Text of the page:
Wednesday, January 19, 2011

"The Silence of our Friends"

On Monday of this week we celebrated the life of human rights advocate, Martin Luther King, Jr. For the week leading up to the holiday my friends posted some of their favorite King quotes on Facebook.

Cameron posted the following King quote on his profile page: "In the end, we will remember not the words of our enemies, but the silence of our friends."

Dr. King’s life was cut short by an assassin’s bullet on April 4, 1968. I was six years old—a kindergartner at Tarpey Elementary School in Clovis, California. I don’t remember how my parents reacted to the leader’s death, but I remember people around me expressing concern for the state of our world.

We lived in California, where everyone accepted everybody and everything, and I never sensed the deep-seated kind of hatred that white people in other parts of the country seemed to feel toward blacks. That may be why I was much older before I really understood the risks that Martin Luther King, Jr. took in speaking boldly.

Dr. King encouraged all of us to refrain from silence. It wasn’t enough to have black friends, he asked us to speak out and speak up for said friends. He gave us all—regardless of skin color—the courage to speak boldly.

I do understand how silence can ruin a friendship and shatter a trust. I long ago accepted the ugliness and weakness of character as revealed when a person opens their mouth to condemn, criticize, or castigate an innocent person. But the friend who sits quietly by and says nothing? I can’t comprehend what motivates that kind of silence.

We don’t hesitate to open our mouths and vomit our opinions on anyone who might be within earshot. We declare the democrats are too soft, the republicans lack compassion, Christians are hypocrites, and the police are corrupt. We whine and complain about the weather, high gas prices, the cost of pack of cigarettes, and the volume at which television commercials are blasted at us.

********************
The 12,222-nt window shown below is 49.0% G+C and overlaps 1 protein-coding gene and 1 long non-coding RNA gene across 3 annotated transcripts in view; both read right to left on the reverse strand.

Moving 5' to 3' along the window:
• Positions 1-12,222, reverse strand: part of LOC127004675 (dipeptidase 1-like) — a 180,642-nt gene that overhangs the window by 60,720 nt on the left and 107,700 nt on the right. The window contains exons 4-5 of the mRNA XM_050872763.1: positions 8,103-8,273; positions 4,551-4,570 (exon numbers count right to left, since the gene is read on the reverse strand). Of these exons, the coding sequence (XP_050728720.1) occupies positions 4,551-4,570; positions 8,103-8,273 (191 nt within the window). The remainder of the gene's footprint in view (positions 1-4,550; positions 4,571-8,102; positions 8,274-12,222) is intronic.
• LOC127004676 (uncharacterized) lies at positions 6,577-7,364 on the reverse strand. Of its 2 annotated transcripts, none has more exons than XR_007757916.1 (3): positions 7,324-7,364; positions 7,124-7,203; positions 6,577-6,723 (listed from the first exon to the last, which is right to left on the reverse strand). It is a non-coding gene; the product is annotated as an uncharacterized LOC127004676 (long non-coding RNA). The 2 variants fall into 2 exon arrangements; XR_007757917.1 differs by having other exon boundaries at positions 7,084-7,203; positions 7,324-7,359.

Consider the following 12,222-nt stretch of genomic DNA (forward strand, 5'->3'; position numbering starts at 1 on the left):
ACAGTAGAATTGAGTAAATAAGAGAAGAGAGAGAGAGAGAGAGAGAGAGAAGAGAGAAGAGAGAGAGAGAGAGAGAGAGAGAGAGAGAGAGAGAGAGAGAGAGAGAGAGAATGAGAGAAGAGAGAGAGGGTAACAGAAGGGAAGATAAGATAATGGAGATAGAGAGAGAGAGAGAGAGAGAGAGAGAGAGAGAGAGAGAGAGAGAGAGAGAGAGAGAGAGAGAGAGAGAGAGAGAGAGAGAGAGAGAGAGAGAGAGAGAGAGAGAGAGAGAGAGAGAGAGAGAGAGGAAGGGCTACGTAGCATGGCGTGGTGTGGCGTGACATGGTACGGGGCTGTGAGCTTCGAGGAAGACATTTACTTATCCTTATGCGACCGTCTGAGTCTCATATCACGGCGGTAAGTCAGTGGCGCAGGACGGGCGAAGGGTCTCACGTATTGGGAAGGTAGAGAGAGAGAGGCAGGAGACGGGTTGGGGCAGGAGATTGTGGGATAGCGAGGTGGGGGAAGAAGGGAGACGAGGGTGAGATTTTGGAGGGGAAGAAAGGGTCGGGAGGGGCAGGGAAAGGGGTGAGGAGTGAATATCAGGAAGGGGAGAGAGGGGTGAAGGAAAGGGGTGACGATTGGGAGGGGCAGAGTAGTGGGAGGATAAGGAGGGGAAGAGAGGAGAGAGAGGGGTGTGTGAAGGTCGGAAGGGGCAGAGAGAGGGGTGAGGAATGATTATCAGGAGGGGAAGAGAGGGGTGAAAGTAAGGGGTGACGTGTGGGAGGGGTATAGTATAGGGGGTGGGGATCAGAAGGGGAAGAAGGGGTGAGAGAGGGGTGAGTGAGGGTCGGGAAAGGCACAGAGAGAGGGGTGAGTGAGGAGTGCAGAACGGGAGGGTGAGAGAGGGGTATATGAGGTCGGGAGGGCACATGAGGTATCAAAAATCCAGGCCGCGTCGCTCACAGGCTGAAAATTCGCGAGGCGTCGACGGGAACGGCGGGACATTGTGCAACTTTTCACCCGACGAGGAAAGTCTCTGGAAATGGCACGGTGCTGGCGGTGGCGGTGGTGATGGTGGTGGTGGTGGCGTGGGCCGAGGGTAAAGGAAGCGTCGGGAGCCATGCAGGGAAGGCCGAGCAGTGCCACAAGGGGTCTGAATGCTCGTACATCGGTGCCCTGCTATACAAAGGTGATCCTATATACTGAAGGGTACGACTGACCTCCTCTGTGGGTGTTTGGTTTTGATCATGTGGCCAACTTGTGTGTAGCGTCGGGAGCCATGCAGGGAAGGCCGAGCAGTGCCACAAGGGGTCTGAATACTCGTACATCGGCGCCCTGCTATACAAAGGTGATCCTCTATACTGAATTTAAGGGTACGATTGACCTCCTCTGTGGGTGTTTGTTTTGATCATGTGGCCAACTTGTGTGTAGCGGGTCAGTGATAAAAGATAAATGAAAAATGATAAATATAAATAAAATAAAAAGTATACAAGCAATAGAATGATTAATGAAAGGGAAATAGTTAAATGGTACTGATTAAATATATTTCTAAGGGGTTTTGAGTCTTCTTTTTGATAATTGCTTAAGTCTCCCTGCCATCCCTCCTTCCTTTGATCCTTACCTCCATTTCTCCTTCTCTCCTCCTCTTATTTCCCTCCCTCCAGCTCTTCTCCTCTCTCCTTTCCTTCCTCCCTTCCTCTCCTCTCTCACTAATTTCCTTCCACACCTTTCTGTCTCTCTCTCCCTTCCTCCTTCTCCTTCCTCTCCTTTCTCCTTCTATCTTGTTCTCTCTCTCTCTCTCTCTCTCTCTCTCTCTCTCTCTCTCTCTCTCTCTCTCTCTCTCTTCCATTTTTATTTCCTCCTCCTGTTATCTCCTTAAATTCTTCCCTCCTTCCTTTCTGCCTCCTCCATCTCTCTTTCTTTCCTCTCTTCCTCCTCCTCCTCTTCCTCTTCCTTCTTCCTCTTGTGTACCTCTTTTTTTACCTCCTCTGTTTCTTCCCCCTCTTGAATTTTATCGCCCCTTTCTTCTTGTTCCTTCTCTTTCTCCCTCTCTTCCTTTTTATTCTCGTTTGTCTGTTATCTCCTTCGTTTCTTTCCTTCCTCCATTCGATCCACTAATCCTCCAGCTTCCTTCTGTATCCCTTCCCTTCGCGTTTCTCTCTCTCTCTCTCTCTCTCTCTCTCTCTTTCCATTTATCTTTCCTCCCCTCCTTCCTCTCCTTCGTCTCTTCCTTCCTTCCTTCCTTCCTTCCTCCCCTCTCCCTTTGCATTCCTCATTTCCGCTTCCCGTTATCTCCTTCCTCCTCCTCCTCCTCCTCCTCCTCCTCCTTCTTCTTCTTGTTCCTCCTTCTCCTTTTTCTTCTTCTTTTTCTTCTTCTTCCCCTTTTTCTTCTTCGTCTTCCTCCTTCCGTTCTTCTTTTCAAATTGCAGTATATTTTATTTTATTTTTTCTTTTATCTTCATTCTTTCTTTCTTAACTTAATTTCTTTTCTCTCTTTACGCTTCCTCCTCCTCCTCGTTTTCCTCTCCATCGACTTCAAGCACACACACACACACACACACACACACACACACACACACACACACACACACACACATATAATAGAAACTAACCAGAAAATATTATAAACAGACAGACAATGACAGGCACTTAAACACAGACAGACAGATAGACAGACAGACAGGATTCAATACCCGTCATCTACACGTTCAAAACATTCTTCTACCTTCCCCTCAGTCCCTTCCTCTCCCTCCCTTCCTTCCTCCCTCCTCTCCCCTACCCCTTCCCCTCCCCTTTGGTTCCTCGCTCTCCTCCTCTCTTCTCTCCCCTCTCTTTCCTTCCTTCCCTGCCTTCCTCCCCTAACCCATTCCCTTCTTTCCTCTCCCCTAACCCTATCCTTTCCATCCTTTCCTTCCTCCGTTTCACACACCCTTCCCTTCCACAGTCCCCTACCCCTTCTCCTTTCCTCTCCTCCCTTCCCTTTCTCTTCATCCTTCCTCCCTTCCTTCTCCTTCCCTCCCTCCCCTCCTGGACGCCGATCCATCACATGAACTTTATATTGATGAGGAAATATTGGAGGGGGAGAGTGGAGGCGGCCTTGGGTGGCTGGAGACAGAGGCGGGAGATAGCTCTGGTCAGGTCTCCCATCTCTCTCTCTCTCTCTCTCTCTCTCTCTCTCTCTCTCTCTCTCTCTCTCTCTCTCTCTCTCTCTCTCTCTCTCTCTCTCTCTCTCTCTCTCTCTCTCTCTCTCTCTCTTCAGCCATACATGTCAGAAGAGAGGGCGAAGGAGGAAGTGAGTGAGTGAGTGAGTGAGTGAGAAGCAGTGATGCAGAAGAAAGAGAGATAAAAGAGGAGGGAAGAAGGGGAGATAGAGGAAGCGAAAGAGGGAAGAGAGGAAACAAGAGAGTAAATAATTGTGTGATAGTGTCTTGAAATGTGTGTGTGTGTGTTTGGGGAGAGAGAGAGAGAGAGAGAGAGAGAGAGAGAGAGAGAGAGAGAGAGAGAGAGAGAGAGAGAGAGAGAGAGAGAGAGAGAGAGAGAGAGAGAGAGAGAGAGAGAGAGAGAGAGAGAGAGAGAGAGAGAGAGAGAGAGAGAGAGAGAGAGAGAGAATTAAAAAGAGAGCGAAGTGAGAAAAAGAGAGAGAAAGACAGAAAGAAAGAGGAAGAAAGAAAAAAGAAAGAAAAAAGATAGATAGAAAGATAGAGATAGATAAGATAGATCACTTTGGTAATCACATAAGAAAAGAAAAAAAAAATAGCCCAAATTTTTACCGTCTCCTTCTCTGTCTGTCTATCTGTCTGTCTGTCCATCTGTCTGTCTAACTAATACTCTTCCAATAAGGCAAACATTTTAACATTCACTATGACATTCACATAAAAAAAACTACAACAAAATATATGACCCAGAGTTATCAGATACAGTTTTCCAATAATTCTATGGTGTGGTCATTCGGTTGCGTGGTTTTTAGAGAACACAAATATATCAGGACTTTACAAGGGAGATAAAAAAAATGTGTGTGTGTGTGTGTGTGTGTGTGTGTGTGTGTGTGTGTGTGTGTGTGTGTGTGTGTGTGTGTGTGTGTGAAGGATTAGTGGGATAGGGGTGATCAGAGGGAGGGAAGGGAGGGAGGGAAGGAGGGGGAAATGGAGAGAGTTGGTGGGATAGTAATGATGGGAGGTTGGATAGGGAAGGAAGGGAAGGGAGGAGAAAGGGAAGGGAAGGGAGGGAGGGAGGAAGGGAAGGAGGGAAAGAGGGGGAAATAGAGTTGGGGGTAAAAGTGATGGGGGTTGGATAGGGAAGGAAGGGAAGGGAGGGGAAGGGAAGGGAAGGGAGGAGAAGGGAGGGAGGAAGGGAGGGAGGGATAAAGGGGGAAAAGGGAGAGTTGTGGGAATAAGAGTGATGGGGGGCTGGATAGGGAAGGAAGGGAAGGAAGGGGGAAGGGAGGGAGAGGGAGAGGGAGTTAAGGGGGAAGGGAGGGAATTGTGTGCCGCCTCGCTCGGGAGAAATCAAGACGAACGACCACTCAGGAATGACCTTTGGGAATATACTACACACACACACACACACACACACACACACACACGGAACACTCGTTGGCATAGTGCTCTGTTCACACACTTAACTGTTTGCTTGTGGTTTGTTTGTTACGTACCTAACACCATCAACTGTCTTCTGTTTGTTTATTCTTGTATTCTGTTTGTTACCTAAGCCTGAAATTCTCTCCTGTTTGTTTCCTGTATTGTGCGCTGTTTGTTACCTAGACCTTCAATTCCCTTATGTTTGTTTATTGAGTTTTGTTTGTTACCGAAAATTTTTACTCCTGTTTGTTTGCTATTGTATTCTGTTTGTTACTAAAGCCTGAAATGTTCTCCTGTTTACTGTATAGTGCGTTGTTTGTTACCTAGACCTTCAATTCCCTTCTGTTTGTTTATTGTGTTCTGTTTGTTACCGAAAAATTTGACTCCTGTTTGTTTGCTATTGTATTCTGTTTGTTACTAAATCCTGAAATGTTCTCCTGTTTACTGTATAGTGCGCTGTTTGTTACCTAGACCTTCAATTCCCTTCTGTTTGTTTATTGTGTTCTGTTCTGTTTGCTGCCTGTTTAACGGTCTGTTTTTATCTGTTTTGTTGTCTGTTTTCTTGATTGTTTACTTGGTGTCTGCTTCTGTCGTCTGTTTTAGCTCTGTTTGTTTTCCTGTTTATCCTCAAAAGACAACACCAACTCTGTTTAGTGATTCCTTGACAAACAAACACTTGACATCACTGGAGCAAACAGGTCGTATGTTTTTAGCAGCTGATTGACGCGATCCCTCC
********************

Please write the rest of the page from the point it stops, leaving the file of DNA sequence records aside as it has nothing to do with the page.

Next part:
We don’t hesitate to express our opinions concerning subjects about which we have little knowledge, and yet we fail to speak up on behalf of a friend in need of our support.

Have you kept silent for too long? It’s not too late to let your voice be heard. Someone needs you to break your silence today. I bet you can think of a friend who needs you to do more than nod in agreement. They need you to open your mouth and tell the truth—to defend them against a terrible wrong.

At the end of my friends’ lives I would hate any one of them to spend a minute remembering a time when I could’ve spoken up, but didn’t. How sad that would be!

"In the end, we will remember not the words of our enemies, but the silence of our friends."

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